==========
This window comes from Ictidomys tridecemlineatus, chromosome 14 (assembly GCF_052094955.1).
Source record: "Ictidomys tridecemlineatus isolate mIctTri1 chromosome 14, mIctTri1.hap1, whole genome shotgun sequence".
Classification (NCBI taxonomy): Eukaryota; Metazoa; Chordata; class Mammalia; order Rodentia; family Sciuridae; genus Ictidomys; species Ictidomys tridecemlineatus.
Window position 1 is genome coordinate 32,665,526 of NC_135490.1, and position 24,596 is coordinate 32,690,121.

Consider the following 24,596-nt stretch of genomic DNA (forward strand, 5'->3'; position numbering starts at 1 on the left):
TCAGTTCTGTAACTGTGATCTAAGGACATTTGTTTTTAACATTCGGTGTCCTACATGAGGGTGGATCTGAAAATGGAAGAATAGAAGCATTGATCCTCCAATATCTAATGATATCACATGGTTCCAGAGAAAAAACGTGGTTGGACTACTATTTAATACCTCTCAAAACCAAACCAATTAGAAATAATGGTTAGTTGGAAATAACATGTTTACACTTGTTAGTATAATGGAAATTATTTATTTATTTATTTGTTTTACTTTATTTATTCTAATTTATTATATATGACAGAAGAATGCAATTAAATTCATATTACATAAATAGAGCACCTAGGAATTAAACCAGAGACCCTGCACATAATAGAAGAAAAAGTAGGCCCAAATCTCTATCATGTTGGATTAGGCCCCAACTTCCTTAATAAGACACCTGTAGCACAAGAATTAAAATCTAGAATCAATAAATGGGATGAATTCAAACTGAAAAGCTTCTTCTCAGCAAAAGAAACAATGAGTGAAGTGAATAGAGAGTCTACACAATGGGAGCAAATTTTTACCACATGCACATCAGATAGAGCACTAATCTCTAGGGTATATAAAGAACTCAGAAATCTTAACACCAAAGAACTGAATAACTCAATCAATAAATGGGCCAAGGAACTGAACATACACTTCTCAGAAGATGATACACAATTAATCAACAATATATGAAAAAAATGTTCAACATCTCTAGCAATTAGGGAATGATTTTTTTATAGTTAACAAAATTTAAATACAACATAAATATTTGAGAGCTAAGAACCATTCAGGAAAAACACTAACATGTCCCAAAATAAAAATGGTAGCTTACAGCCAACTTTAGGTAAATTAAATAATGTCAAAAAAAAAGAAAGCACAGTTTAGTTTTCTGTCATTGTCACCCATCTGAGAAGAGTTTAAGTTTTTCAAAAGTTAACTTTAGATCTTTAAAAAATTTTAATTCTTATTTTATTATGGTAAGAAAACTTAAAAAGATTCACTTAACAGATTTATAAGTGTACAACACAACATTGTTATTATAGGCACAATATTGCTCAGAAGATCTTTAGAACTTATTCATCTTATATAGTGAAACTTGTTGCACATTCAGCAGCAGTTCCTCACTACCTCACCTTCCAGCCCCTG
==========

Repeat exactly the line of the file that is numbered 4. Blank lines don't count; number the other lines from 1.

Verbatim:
Window position 1 is genome coordinate 32,665,526 of NC_135490.1, and position 24,596 is coordinate 32,690,121.